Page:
Cline – The Study of the Gradual Change in a Population over Time

Cline is a term used in anthropology to describe the gradual changes that occur in a population over time. It is used to explain the way that certain physical or cultural traits can change gradually as circumstances change for a population.

One example of cline in practice can be seen in the way that skin colour changes as a population moves from away from equatorial climates. This is because the closer a population is to the equator, the more direct sunlight they are exposed to. This causes their skin to produce more melanin in order to protect them from the sun’s UV rays. As a population moves further away from the equator, they are exposed to less sunlight, and their skin begins to produce less melanin.

Cline is often used in conjunction with the concept of cultural diffusion, which refers to the way that ideas and cultures spread from one area to another. A good example of this type of cline can be seen in the way that cultures change as a people migrate from one area to another. For instance, when a population moves from a rural area to a city, they may begin to adopt some of the city’s cultural traits, such as its language or its mode of dress.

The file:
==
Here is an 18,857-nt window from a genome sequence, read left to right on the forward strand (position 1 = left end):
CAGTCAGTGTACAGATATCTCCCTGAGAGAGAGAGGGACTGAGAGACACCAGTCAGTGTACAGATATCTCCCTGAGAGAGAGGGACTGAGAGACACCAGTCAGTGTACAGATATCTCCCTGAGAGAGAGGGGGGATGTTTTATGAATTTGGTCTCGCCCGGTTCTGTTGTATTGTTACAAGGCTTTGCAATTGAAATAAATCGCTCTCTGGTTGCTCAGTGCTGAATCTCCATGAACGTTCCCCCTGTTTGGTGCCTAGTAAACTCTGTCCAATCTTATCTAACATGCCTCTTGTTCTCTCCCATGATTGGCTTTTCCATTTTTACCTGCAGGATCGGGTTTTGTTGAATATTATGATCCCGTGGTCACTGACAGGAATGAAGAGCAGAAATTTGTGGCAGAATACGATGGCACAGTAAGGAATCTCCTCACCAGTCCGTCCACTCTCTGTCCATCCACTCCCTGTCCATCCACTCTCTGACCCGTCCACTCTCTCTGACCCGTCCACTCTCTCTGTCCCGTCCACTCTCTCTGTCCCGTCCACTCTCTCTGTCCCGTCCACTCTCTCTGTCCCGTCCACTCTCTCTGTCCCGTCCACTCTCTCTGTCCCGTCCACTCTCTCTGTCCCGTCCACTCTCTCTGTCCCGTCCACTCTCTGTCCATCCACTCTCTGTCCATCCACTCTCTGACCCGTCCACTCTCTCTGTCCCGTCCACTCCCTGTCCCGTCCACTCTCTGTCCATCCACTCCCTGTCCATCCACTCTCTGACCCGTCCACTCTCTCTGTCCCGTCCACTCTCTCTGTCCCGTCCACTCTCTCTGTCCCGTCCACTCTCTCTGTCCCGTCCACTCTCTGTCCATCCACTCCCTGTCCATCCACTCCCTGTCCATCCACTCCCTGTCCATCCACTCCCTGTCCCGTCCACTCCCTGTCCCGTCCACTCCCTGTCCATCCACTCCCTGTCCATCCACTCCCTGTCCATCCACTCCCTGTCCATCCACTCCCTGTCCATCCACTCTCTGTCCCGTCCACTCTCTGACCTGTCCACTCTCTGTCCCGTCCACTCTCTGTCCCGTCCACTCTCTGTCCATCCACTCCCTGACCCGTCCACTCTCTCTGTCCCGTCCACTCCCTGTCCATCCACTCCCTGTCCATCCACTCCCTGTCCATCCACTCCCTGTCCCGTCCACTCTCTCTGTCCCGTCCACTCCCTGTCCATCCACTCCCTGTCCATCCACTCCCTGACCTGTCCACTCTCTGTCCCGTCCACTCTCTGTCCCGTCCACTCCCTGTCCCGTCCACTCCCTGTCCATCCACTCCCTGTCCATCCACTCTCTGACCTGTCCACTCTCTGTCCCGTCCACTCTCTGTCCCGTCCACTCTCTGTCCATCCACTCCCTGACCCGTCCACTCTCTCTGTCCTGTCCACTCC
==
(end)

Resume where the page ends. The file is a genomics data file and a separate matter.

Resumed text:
The concept of cline is often used in population genetics, as it can help to explain the way that certain physical or cultural traits are passed down from one generation to the next. It can also be used to study the history of a population and to trace its movement over time.

Related terms:

Cultural Diffusion: The spread of ideas or cultures from one area to another.

Migration: The movement of people from one area to another.

Gene flow: The movement of genes from one population to another.

Population: A group of people who share a common ancestor and who live in the same area.

Frequency: The number of times a particular trait or event occurs in a population.

Glossary Terms starting with C

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